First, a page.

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December 31, 2014

Degraded Cerrado Pastures Source of new Cropland in Brazil

The primary area of agricultural expansion in Brazil in recent years has been in the cerrado areas of central Brazil. The cerrado (savanna) occupies 203 million hectares or 24% of Brazil's total land area across eleven states and the Federal District. The cerrado vegetation is characterized by native grasses interspersed with low twisted trees. This region is particularly important for cattle ranching and it is responsible for 55% of Brazil's beef production. It is also becoming the primary region for grain production in Brazil as well.

The extensive cerrado pastures (both native and planted) have allowed cattle ranchers in Brazil to produce grass-fed beef much cheaper than some of its major competitors. The cost of Brazilian beef production is approximately 60% of the cost in Australia and 50% the cost of beef production in the United States.

A significant percentage of the cerrado pastures are considered to be in a degraded state characterized by low fertility, low productivity, and increased levels of erosion. The Brazilian research agency Embrapa has conducted extensive research on how to improve these degraded pastures and on the conversion of some of these pastures to row crop production. In fact, Embrapa estimates that improving these pastures could result in a tripling of beef production as well as being a source of new row crop production as well.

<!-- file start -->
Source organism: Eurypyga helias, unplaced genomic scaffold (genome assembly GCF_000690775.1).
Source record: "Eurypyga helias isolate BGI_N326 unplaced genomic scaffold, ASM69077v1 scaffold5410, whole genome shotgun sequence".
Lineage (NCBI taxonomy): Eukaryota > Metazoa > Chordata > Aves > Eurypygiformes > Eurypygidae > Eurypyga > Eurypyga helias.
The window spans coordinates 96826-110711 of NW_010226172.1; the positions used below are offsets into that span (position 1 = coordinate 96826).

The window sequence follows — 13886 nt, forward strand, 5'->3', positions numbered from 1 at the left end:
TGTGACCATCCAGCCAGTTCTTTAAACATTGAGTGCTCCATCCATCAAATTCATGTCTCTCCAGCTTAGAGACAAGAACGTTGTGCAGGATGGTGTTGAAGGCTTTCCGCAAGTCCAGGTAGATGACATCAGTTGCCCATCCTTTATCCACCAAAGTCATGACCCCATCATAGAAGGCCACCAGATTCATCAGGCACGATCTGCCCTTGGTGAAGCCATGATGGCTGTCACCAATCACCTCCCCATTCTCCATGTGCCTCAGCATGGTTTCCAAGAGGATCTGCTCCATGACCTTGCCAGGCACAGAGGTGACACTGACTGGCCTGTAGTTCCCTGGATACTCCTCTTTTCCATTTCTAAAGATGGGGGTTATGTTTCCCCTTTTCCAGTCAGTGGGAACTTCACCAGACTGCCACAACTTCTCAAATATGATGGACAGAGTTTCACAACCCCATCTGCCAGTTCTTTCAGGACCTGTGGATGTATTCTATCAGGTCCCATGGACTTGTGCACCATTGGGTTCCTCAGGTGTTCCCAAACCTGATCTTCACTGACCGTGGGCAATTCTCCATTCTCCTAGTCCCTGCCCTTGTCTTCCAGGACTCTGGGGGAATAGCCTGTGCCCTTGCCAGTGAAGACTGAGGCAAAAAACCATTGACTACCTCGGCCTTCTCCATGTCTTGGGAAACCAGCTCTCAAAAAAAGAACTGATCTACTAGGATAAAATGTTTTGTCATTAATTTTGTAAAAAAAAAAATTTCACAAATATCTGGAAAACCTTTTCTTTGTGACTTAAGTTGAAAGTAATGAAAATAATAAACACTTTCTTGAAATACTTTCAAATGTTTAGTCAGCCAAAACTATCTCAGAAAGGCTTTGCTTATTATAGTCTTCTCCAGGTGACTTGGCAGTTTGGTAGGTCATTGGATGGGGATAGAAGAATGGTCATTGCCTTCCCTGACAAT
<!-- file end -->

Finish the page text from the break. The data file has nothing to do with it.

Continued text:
Studies conducted by Embrapa indicate that as many as 32 million hectares of cerrado pastures are degraded which includes 60% of the planted pastures in the cerrado. Most of the degraded pastures (80%) were located in the states of Mato Grosso, Mato Grosso do Sul, Goias, and Minas Gerais. These pastures were identified through satellite monitoring and are the primary focus of the Low Carbon Agriculture Program (ABC Program).

According to Embrapa researcher Ricardo Guimaraes Andrade, the goal of the ABC Program is to renovate 15 million hectares of these degraded pastures by the year 2020. In doing so, he estimates that beef production in Brazil would increase 2.4 to 3.6 million tons per year. By improving the productivity of these areas, it reducers the pressures to clear new land for increased livestock and agricultural production. It also would help to reduce greenhouse gas emissions.

By increasing the productivity of pastures, ranchers and farmers can then convert some of their existing pastures to additional row crop production while still maintaining or even increasing their cattle production. It's a win-win situation and many Brazilian ranchers have opted to reduce their pasture acreage in order to cultivate more soybeans and corn.